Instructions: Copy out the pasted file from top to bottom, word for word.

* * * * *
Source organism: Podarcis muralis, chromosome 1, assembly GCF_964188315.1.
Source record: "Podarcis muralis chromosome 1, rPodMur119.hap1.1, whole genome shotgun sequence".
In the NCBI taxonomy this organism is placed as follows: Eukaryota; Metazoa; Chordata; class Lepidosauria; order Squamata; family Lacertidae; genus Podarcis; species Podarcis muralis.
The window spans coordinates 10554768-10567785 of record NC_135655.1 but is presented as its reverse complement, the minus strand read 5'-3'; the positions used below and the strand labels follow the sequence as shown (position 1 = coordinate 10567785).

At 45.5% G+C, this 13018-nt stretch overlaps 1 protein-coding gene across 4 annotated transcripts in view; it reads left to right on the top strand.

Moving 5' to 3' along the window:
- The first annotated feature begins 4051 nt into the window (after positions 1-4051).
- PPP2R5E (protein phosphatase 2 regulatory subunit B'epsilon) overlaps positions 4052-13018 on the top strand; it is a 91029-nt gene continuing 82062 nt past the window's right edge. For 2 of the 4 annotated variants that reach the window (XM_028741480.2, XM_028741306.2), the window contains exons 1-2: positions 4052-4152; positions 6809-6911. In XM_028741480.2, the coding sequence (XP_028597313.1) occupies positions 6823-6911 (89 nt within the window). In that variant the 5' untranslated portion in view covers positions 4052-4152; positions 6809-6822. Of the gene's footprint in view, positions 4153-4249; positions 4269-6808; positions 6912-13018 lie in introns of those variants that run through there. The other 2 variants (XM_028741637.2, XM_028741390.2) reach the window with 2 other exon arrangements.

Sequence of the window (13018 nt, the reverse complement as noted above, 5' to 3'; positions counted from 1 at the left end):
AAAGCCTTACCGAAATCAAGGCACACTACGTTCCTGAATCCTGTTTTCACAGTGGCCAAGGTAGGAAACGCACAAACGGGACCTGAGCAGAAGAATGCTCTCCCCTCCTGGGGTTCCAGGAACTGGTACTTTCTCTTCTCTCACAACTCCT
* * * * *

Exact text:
Source organism: Podarcis muralis, chromosome 1, assembly GCF_964188315.1.
Source record: "Podarcis muralis chromosome 1, rPodMur119.hap1.1, whole genome shotgun sequence".
In the NCBI taxonomy this organism is placed as follows: Eukaryota; Metazoa; Chordata; class Lepidosauria; order Squamata; family Lacertidae; genus Podarcis; species Podarcis muralis.
The window spans coordinates 10554768-10567785 of record NC_135655.1 but is presented as its reverse complement, the minus strand read 5'-3'; the positions used below and the strand labels follow the sequence as shown (position 1 = coordinate 10567785).

At 45.5% G+C, this 13018-nt stretch overlaps 1 protein-coding gene across 4 annotated transcripts in view; it reads left to right on the top strand.

Moving 5' to 3' along the window:
- The first annotated feature begins 4051 nt into the window (after positions 1-4051).
- PPP2R5E (protein phosphatase 2 regulatory subunit B'epsilon) overlaps positions 4052-13018 on the top strand; it is a 91029-nt gene continuing 82062 nt past the window's right edge. For 2 of the 4 annotated variants that reach the window (XM_028741480.2, XM_028741306.2), the window contains exons 1-2: positions 4052-4152; positions 6809-6911. In XM_028741480.2, the coding sequence (XP_028597313.1) occupies positions 6823-6911 (89 nt within the window). In that variant the 5' untranslated portion in view covers positions 4052-4152; positions 6809-6822. Of the gene's footprint in view, positions 4153-4249; positions 4269-6808; positions 6912-13018 lie in introns of those variants that run through there. The other 2 variants (XM_028741637.2, XM_028741390.2) reach the window with 2 other exon arrangements.

Sequence of the window (13018 nt, the reverse complement as noted above, 5' to 3'; positions counted from 1 at the left end):
AAAGCCTTACCGAAATCAAGGCACACTACGTTCCTGAATCCTGTTTTCACAGTGGCCAAGGTAGGAAACGCACAAACGGGACCTGAGCAGAAGAATGCTCTCCCCTCCTGGGGTTCCAGGAACTGGTACTTTCTCTTCTCTCACAACTCCT